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Beets, no sak
ESTABLISHED 1904. VOL. 13. NO. 8.
LIHUE. KAUAI, TERRITORY OF HAWAII, TUESDAY. FEBRUARY 20, 1917
SUBSCRIPTION RATES, $2.50 PER YEAR 5 CENTS PER COPY
II it W A n mMW Wl m PThI I I Yt n
A banquet session of the Kauai
Chamber of Coininercc was held in
the Wainiea Hotel, Waimea, on the
evening of February 15.
The meeting was called to order
by President Patterson at the efose
of the banquet. Mr. Loom is was
appointed secretary pro ton in the
absence of Secretary Timmons.
Those present were Messrs. Pat
terson, Silva, Kahlbaum, Mahlum,
Wolfe, Chang, Brandt, Iloendahl,
Loomis, Hofgaard, Brown, .'spitz,
Judge Hofgaard, Jugde Dole, Dr.
Dunn and Mr. .James Rath of Hono
lulu. A motion was made by Judge
Hofgaard, and seconded: That no
tice of meetings should reach mem
bers one week in advance. Carried.
There was a lively discussion on
the daily mail service question, and
of having Tuesday's mail deliveied
to Waimea. Mr. Brandt, as pres
ident of the-Waimea Stables, agreed
to accept the Government contract
of 83.00 to get Tuesday's mail from
Lihue and to deliver it to Waimea
and all way stations. He said the
deficit would be raised privately.
President Patterson officially ap
pointed Mr. Brandt a committee of
one to attend to the mail question.
A motion was made by Mr.
Brandt, and seconded; That Mr.
Ford's sight draft for three hundred
dollars be taken up and that Mr.
Ford be informed that a check for
8200.00, the balance due on the
diorama, would be sent, to him as
soon as the money was collected,
which would be shortly. Carried
Mr. Brandt started a general dis
cussion on Thurston's proposed new
tax law which would concentrate
TODAY'S STOCK 0011111
Note The quotations below are the prices at winch
on exchange or the approximate price at which it may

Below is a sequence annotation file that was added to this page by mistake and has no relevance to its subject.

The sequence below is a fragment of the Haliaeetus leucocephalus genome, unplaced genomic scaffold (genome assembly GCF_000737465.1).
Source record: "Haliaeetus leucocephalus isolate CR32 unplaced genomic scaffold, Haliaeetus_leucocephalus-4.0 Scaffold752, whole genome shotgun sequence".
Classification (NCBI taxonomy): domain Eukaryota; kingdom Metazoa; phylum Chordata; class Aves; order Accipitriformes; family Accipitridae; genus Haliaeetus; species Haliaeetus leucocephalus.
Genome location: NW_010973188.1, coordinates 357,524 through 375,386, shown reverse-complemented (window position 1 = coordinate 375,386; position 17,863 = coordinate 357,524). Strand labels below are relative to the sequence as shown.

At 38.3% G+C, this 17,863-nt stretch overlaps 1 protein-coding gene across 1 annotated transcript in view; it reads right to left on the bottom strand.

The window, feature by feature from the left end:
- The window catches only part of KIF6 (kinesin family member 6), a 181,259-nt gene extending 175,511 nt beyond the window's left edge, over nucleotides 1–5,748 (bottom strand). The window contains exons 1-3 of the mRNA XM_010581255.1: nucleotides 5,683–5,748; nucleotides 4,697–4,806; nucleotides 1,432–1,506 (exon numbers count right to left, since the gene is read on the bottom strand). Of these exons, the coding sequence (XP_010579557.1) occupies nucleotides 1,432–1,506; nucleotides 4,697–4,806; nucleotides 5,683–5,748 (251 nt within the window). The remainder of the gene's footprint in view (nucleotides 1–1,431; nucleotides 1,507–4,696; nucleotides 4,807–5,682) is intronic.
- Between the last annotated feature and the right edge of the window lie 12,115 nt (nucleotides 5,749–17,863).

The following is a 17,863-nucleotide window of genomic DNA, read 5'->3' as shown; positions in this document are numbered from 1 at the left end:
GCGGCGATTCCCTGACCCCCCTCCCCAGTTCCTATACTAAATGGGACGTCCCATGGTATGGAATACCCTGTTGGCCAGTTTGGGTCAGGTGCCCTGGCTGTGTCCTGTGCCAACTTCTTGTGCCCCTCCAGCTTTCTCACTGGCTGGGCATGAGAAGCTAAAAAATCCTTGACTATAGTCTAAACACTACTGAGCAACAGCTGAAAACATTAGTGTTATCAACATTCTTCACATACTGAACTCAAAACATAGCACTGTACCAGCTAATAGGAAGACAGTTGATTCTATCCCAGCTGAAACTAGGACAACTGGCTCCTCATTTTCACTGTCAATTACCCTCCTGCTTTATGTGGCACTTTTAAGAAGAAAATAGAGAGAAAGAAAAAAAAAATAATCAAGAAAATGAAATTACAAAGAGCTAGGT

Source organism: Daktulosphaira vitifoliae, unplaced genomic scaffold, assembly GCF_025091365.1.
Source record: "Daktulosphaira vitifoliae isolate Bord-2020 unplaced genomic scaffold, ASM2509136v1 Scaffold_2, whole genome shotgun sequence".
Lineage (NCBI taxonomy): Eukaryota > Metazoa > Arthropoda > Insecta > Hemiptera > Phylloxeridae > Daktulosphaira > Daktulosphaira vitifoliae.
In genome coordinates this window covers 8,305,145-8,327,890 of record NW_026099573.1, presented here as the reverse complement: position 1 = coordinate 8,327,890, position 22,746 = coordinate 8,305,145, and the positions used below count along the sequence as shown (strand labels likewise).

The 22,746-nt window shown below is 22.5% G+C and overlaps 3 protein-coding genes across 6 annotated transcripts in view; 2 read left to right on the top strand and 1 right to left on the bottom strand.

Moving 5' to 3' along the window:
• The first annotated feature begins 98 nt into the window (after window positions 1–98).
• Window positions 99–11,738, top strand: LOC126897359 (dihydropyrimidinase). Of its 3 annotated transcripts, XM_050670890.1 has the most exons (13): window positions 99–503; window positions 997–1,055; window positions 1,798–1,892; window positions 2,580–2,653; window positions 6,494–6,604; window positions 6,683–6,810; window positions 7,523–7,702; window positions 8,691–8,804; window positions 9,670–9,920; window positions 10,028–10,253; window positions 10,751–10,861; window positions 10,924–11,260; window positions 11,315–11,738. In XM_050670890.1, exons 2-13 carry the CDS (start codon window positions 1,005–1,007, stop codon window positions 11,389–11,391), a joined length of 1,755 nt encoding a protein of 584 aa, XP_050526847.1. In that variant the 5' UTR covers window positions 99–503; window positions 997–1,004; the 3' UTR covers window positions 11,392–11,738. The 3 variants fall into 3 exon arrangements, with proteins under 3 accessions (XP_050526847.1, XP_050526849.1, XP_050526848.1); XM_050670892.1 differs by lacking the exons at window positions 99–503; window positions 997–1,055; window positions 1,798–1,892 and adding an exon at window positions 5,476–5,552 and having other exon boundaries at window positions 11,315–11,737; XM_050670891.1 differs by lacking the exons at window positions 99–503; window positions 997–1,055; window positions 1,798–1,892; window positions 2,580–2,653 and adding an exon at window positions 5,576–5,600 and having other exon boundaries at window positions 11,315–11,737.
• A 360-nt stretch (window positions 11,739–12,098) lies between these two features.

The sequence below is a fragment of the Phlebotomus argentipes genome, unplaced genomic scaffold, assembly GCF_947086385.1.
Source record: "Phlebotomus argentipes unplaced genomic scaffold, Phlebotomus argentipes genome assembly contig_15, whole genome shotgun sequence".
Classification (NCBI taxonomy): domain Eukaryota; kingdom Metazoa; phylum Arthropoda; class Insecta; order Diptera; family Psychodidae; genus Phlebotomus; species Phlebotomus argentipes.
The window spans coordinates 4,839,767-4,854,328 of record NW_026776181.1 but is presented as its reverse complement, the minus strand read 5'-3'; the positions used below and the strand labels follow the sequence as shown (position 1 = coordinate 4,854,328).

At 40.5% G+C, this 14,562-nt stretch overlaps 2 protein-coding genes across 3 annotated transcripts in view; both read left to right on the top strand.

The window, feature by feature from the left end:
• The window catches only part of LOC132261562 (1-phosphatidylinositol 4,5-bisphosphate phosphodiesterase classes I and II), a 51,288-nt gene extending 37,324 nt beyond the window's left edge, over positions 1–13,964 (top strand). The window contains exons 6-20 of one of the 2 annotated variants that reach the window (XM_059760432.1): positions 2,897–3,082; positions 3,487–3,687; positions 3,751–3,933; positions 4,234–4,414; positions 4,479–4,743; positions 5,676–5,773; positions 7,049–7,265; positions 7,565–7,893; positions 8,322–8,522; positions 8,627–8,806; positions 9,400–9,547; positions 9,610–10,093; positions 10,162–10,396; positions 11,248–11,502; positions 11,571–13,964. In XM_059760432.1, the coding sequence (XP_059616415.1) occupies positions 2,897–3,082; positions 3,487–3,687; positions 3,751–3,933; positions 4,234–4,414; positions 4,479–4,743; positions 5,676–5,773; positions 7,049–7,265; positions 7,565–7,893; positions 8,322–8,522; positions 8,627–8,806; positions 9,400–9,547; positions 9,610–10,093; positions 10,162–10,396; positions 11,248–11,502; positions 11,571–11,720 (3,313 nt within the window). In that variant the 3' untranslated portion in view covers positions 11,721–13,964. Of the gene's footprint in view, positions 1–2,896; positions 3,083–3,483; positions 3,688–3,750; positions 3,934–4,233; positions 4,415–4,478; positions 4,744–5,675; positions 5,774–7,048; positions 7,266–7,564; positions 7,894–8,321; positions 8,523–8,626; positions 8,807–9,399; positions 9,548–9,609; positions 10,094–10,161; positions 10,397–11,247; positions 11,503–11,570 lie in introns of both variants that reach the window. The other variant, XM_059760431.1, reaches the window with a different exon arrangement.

Ewa Plantation Company 32 1 -2
Hawaiian Commercial it Sugar Co. 49 1-1
McBryde Sugar Company 10 3-1
Oahu Sugar Company 2fl 1-1
Ohia Sugar Comiiany lo f-8
Pioneer Mill Company 3!) 1--1
Waialua Agricultural Company 31
Honolulu Brewing and Malting Company 0
Mineral Products Company 85
Honolulu Consolidated Oil Company 3.(50
Engels Copper Company 7 3-1
Mountain King Mine ' So cents
Hawaiian Sugar Company 3:) 1-2
Onomea Sugar Company u(i
Hawaiian Pineapple Company , .11
Oahu Railway & Land Company 0
Mutual Telephone Company 21
Ililo Railway (7 Pfd) S 3-1
Hilo Railway (Common) 2 1-2
San Carlos Ki
Montana Bingham -1G
Interesting Lady Visitors
Miss Anetta M. Dieckmann, edu
cational and extension secretary of
the Y .W. O. A., of Honolulu, and
Miss Cora V.Varney, acting general
secretary of the Honolulu Y. W. C.
A., arrived on Kauai by the Kinau
last Wednesday morning and have
spent a week most pleasantly tour
ing the island. They visited all
points of interest, including the
canyons around Wainiea, the Spout
ing Horn and Hanalei.
Lihue Union Services
There will be an evening service
at the Lihue- Union church this
coming Sunday evening which will
take the place of the usual morning
service. It will have attractive musi
J. M. Lydgatk.
the road money of the several coun
ties in a Territorial Commission.
A motion was made b v Mr
Brandt, and seconded; That the
Kauai Chamber of ommerce is op
posed to any change in the present
way of building county roads, and
that it believes that the proposed
change of L. Thurston as outlined
at tlie lSJlt) Uivic Convention is a
backward step. Carried.
The president appointed Mr
Brandt, Judge Hofgaard, and Dr.
Dunn, a committee to draw up a
set of -resolutions containing the
spirit of the above motion, the
some to be sent to the Legislature.
The matter of spending Terri
torial funds for another Congres
sional party was discussed pro and
con. Due to the small attendance
it was thought best not to go on
record as tavoring or as opposing
1 ho following were elected to
membership: Messrs, Paul Steel, F.
H. Aaser, E. Deverill, A. McBoyle.
Hofgaard, Nicholas Akana, Bottle
son (of Honolulu.)
Mr. M. P.. Terrill. of Dallas, Tex